Big Nonfiction

Alice Mayhew at S&S won world rights to a new book by Charles Bracelen Flood titled 1864: Lincoln at the Gates of History when John Taylor "Ike" Williams at Kneerim & Williams accepted a pre-auction preemptive bid. Flood will examine Lincoln through the lens of this crucial year, as he faces the potential loss of his party's support due to the war and his position on abolition; searches for a military leader who can match the Confederate commanders; and struggles with his wife's instability and the death of two sons. Flood's most recent book, Grant and Sherman: The Friendship That Won the Civil War, was published by FSG in 2005. This new work should pub in spring 2008.

Vanessa Mobley at Penguin Press has preempted Matthew B. Crawford's Shop Class as Soulcraft; Susan Arellano at the Susan Rabiner Literary Agency sold world rights. This is based on a 2006 article of the same name published in the technology journal the New Atlantis, in which Crawford rued the decline of shop class, arguing the merits of manual labor, competence and craftsmanship in this age of information. The article subsequently received a Sidney Award, created by David Brooks at the New York Times to honor the best magazine essays of the year.

Debut Novels

Ecco's Lee Boudreaux won an auction for David Wroblewski's Edgar Sawtelle, a contemporary retelling of Hamlet set in rural Wisconsin; InkWell's Eleanor Jackson sold U.S. rights only. In the book, young Edgar, born mute, forges a special relationship with the dogs his family has bred for generations; when his father dies, Edgar's uncle returns to the farm and Edgar must decide if and how to avenge his father's death. Wroblewski is a Wisconsin native who lives in Colorado and has an M.F.A. from Warren Wilson College; publication is scheduled for summer 2008.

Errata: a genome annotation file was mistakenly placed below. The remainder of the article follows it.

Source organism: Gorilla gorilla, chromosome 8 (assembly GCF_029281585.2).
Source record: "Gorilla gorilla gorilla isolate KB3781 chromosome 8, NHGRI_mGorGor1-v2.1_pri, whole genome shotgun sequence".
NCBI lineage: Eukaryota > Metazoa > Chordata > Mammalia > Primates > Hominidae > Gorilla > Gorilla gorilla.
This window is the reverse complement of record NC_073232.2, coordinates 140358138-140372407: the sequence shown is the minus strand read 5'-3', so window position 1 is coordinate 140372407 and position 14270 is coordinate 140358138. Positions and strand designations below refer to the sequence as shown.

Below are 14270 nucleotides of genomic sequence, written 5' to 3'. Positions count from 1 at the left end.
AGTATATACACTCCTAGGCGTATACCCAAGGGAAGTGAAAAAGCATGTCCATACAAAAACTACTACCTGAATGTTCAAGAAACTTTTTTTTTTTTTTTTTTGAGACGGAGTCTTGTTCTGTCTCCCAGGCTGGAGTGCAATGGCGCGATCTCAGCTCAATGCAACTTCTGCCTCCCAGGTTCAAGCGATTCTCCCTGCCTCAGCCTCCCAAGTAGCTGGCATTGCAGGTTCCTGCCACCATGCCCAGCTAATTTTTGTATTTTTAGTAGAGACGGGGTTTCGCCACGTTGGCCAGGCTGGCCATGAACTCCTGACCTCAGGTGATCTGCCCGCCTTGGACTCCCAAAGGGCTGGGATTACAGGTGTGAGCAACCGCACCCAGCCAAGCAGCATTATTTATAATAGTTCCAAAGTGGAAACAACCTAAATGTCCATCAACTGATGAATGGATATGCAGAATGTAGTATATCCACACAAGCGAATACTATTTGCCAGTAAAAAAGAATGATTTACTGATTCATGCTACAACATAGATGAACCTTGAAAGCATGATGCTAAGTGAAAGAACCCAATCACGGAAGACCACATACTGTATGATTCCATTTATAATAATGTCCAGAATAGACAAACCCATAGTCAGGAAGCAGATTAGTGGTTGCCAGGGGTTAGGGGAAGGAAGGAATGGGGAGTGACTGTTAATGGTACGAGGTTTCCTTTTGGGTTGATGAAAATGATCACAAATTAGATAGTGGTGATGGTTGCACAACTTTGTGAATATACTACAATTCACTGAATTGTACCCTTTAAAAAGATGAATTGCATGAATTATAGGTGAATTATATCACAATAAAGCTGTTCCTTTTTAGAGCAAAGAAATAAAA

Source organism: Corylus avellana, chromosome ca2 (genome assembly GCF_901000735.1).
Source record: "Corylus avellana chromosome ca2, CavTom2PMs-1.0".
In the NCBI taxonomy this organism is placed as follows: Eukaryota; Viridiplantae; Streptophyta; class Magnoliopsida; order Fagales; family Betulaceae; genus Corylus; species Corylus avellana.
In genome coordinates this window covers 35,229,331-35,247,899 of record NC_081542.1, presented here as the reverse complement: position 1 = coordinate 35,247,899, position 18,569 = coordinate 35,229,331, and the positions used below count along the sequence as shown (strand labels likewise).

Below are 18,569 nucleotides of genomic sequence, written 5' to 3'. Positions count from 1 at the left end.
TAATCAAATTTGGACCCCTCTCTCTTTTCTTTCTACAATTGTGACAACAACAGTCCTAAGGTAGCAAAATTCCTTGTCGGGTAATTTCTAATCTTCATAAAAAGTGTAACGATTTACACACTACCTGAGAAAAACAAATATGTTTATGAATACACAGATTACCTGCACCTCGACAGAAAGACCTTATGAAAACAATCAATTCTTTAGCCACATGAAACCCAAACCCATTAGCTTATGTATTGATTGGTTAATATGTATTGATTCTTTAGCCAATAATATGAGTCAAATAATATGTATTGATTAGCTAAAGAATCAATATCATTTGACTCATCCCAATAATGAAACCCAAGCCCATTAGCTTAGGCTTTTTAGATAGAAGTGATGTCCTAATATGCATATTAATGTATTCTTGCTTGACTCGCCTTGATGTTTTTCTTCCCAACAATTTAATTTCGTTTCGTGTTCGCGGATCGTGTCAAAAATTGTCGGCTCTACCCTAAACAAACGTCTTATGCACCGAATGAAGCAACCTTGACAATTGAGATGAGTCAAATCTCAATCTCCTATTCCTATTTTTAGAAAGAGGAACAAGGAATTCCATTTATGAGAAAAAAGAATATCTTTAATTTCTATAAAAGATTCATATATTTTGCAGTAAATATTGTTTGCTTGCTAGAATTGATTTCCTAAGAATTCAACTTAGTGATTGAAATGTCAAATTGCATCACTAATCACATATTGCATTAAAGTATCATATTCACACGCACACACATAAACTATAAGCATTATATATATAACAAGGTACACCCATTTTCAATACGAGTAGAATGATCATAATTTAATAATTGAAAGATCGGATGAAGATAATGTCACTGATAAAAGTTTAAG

Atria's Peter Borland has acquired 27-year-old art crime expert Noah Charney's The Art Thief from agent Lois Wallace, who sold world rights (excluding Spain, where Seix Barral will publish). The novel involves a series of seemingly unconnected art crimes across Europe that are actually part of a master plan. Charney, who holds two M.A. degrees in art history, from the Courtauld Institute and Cambridge, was the subject of a feature article in this past December's New York Times magazine; Atria will publish in fall 2007.

Karen Thomas has acquired Daniel Serrano's Gunmetal Black for her new list at Warner; Jennifer Cayea at Avenue A Literary sold world rights in this two-book deal. The first novel finds a recently paroled gangster returning to his Chicago neighborhood determined to save his best friend from a life of crime. Serrano is a lawyer for New York City; Warner will publish in spring 2008.

Trish Todd at Touchstone has acquired Jack Todd's Sun Going Down from Hilary McMahon at Westwood Creative Artists, who sold U.S. rights. This follows four generations of the author's family in the American West, from the Civil War to the Great Depression, and is inspired by old family diaries and letters that tell the story of an itinerant merchant and gold hunter whose twin sons become horse thieves, then two of the largest landowners in the west. Fiction aside, author and editor both hail from the Nashville area and are in the process of trying to establish a direct link between their families. Jack Todd is the author of one previous work of nonfiction, Desertion (Houghton, 2001); Touchstone will publish in spring 2008.

The Briefing

Pat Strachan at Little, Brown has acquired a new novel by Rose Tremain, her 10th, titled The Road Home. It follows a contemporary Eastern European immigrant through the triumphs and trials of his new life in England; Bill Clegg at William Morris sold U.S. rights.